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Changemaker: Nora Disis

Written by Sallyann Price / March 27, 2023

UW researcher on cancer vaccines and gender equity in innovation

Headshot of UW medicine researcher Nora Disis, director of the Cancer Vaccine Institute

Mary “Nora” Disis is a professor in the University of Washington’s Department of Medicine, a member of the clinical research division of UW’s Fred Hutch Cancer Center, and director of the Cancer Vaccine Institute at UW Medicine. Her team works to investigate DNA-based vaccines and cellular therapies for common cancers, including breast and ovarian cancer, and recently completed the first phase of a successful clinical trial testing a vaccine designed to prevent the recurrence of breast cancer and keep patients alive longer. She’s also an entrepreneur, having worked with CoMotion to launch a startup and obtain several patents in targeted cancer therapy.

She spoke with CoMotion about her three-decade career and what she’s learned about gender equity in the innovation landscape.

CoMotion: Can you tell me how you got into cancer research and breast cancer in particular?

Nora Disis: When I started, I was the only female oncology fellow in my class, and I was assigned to the breast cancer clinic I think because it was felt, at the time, that female patients would be more comfortable with a woman. At that time, I was trying to figure out whether the immune system even recognized cancer, so I would go to the clinic with a bunch of test tubes and syringes and ask my patients if they’d be interested in donating blood for immunology research.

CoMotion: What’s your lab working on now?

ND: The most recent progress has been in figuring out the best type of vaccine to use for immunization. In general, when people talk about cancer vaccines and antigens, or the immunogenic proteins you put into cancer vaccines, there are two types: mutated antigens and non-mutated antigens. A mutation makes the antigen look foreign to the immune system, eliciting a tissue-destructive immune response that attacks highly mutated tumors such as melanoma or non-small-cell lung cancer. Over the last several years we’ve figured out, using a combination of artificial intelligence and high-throughput screening approaches, how to identify segments of non-mutated proteins that selectively elicit an inflammatory immune response. Most common solid tumors like breast cancer and prostate cancer do not contain high levels of mutations, so non-mutated proteins are the dominant antigens.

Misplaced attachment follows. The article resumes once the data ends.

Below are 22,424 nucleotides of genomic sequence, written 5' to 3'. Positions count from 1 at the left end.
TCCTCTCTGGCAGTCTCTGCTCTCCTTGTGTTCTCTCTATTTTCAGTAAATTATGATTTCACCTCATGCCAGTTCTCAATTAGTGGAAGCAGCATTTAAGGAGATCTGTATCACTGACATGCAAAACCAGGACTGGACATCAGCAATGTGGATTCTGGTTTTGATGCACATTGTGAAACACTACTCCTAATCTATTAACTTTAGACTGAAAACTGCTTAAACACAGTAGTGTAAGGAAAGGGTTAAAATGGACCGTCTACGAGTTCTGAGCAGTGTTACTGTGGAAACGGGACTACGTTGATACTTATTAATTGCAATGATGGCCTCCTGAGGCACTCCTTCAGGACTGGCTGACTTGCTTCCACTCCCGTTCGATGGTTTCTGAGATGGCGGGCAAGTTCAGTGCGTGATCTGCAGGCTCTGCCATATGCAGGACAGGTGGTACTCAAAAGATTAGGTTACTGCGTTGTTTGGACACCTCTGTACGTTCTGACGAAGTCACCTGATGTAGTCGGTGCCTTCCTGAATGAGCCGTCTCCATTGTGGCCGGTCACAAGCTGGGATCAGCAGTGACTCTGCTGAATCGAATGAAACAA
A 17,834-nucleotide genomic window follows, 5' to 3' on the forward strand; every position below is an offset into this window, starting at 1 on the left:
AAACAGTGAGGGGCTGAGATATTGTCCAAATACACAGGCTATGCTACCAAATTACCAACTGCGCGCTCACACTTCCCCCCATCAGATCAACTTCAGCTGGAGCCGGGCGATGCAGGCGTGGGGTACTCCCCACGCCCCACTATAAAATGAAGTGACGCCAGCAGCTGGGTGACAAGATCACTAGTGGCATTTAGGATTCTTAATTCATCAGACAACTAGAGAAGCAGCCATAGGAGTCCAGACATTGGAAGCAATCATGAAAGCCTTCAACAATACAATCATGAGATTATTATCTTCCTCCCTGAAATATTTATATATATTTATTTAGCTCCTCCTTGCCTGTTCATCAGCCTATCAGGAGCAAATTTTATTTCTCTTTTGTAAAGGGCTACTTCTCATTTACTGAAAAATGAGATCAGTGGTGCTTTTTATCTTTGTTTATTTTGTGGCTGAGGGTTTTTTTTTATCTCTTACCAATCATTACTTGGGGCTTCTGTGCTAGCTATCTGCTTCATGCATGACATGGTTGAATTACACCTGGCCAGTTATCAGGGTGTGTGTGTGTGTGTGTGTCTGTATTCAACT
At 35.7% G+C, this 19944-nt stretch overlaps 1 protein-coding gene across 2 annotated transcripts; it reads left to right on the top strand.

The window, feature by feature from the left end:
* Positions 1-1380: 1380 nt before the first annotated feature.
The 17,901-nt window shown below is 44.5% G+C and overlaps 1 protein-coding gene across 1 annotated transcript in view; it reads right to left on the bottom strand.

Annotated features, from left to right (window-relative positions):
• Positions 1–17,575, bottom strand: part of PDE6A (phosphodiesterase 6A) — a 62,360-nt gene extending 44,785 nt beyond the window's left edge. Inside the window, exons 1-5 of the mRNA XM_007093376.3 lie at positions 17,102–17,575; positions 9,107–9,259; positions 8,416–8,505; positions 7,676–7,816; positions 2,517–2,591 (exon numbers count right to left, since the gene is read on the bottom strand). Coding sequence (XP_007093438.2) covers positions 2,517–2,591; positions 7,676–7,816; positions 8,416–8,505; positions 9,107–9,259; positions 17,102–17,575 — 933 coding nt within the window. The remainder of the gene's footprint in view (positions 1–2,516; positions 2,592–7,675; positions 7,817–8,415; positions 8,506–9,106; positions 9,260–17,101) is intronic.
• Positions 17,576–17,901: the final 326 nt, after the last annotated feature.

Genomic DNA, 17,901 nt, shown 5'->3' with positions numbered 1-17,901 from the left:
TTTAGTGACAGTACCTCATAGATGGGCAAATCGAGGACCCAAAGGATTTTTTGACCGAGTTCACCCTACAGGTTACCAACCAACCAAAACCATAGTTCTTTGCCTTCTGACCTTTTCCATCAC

Much like with the COVID mRNA vaccines, these DNA vaccines are relatively straightforward and inexpensive to manufacture. Ten years ago, getting a vaccine from conception to clinic would take 10 years. . Today we can do it in 18 months.”

CoMotion: Broadly, what challenges do you see women facing in research and innovation?

ND: Looking back 25 years, there were very few women faculty that I could look up to or have as mentors. Other faculty members were either paternalistic with me or they were outright hostile, like ‘Why are you here?’ This microaggression issue has gotten better over time but it’s still there. And women are still greatly challenged by having to balance a personal and professional life, as women still tend to be more involved in childcare and household affairs. I’ve mentored many a brilliant woman scientist whose success was impeded by the pressures of that dual role. The infrastructure to support these women is absolutely not there, and I have not seen one iota of progress in trying to put it there.

When I was younger and meeting older female faculty, they always told me, ‘If you want to be successful, don’t have kids,’ which is the most ridiculous thing I ever heard. In fact, I would say if you want to be successful, DO have kids, because it diffuses all the crazy energy that you would otherwise focus solely on yourself. It gives you more balance and makes you realize there are a lot bigger things in this world than your career, which I think makes you have a better career.

CoMotion: What advice do you have for early-career women innovators?

ND: You can have it all, but it’s not a passive process. When I was first starting, every six months or so I would stop what I was doing, take an hour, and make a list with two columns: What do you hope to accomplish professionally in the next three to five years? And what do you hope to accomplish personally? Be as specific as you can. And then pull back, come back to the list a few days later, and see if those two columns sync. And if they don’t, you have to make some decisions and learn to say no sometimes. If you do that on a regular basis, you can get through life and it won’t kill you. And you’ll have more fun than you can even imagine.